And when visiting with my teenage sons, he had our full attention with a story prefaced with the startling words, ‘Did I ever tell you about the time my life was saved by a brothel madam?’!

But that’s one to share with you another day.

Yes, my dad was a story teller and a lover of tales.

A Lifetime of Blessing (THE BLESSING JAR)

Time I returned to counting my blessings each week after I hope an understandable break, when words have been hard to find. Today would have been my Dad’s 90th birthday if he’d lived just two months more. I really thought he’d make it. Anyway, I’m resuming my account of the blessings that have been sent to me by sharing the tribute I gave at his funeral, which gives a flavour of the great blessing he was. It’s a rather long post but then, he lived a long life and he filled mine with good things.

Dear Dad – Pops,

How do I do justice to your nearly 90 years of a life so well lived? How do I put all your stories into just one tribute?

I sat in my garden to write some of this and, as I looked at the roses we planted in memory of you and Mum and our miniature apple trees inspired by the ones you used to grow, I was reminded that, like you, Father God is a gardener too. And that your life was full of His fruit – love, joy, peace, patience, kindness, goodness, faithfulness, gentleness, and self control – so I’ll use these to try and sum up what you mean to me.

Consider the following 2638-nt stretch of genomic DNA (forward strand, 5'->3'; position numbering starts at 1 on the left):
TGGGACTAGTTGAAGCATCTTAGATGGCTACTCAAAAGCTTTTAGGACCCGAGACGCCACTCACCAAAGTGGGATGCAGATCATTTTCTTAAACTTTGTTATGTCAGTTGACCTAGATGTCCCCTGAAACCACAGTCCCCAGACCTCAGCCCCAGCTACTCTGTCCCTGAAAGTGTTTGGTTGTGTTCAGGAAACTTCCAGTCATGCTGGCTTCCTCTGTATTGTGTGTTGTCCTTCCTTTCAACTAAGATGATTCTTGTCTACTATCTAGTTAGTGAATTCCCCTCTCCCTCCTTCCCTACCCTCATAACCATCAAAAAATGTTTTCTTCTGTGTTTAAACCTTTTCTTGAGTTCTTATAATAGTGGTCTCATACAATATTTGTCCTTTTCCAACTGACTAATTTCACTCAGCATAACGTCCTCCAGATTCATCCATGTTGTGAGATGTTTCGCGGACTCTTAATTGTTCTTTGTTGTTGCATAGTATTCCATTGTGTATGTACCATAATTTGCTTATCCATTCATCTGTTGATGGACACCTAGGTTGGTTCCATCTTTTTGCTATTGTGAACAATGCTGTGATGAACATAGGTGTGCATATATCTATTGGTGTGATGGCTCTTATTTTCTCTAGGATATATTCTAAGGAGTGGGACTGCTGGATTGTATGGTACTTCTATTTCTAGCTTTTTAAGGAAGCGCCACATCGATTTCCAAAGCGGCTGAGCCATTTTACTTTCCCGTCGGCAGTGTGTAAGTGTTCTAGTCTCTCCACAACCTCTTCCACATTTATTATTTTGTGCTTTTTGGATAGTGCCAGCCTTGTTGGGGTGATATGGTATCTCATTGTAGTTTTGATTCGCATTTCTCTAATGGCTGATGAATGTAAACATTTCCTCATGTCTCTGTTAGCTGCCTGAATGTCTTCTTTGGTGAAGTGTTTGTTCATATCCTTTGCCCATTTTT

I’ll start with the most important, LOVE:

You loved lots of things:

  • Astronomy
  • Photography
  • Crosswords
  • Finnish Spitz dogs
  • Gardening
  • Maps
  • Cricket
  • Rugby
  • Genealogy
  • Birdwatching
  • 20th century history/current affairs

You loved people:

  • You loved Mum, so much: 55 years together
  • You loved us, your children – and not just me and Dave, but Rob and Debbie, Shola and William, and all those people you and Mum unofficially adopted over the years, from Rene Merrick (a widow with no family) to Albert the tramp (who you had stay with us for a while).
  • You loved your grandchildren, so enjoyed spending time with them – on the floor watching Thomas the Tank Engine for hours on end with a young Jamie, discussing in obscure detail interwar history with Paddy for his GCSE and A level, telling stories of your youth to Mark, always drawing visitors’ attention to Becky’s photos with such pride.